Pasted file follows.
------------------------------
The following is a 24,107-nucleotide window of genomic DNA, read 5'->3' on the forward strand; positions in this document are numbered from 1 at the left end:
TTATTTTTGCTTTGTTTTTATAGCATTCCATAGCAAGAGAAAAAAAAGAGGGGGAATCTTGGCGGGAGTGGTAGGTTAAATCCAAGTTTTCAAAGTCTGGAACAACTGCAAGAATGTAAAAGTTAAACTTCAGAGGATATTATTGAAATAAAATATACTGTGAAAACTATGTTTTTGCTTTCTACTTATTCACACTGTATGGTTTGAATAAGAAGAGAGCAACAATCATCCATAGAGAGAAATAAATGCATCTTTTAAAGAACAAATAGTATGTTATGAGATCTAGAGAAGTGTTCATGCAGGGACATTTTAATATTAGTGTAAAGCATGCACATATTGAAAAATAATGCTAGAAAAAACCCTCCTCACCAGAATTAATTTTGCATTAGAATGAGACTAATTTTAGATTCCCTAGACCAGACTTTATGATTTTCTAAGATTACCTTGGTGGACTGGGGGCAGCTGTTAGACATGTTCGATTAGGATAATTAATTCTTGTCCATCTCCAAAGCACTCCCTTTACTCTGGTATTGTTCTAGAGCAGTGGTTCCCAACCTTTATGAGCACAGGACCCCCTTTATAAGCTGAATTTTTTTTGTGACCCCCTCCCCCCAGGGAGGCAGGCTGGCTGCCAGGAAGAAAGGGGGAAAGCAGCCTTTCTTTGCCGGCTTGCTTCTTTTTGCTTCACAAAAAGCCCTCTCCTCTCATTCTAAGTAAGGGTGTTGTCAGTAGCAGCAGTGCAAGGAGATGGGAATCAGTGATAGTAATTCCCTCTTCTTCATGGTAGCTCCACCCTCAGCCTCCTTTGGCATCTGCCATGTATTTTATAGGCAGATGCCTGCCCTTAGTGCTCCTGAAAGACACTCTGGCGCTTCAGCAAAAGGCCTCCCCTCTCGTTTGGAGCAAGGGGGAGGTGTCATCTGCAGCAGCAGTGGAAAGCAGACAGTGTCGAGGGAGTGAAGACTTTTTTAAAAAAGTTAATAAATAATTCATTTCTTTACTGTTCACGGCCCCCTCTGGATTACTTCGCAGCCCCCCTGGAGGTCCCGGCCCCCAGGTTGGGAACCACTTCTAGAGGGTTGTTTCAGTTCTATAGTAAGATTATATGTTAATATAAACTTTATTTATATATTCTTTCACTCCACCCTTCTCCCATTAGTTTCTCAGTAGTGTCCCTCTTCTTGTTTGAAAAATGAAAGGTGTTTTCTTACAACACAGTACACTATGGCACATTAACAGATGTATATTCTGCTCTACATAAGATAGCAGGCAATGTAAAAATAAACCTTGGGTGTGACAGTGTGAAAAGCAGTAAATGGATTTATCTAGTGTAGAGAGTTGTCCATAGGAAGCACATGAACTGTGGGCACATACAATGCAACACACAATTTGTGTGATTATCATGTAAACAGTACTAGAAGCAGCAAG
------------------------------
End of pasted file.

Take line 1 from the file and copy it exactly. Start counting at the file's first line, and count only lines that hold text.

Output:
The following is a 24,107-nucleotide window of genomic DNA, read 5'->3' on the forward strand; positions in this document are numbered from 1 at the left end: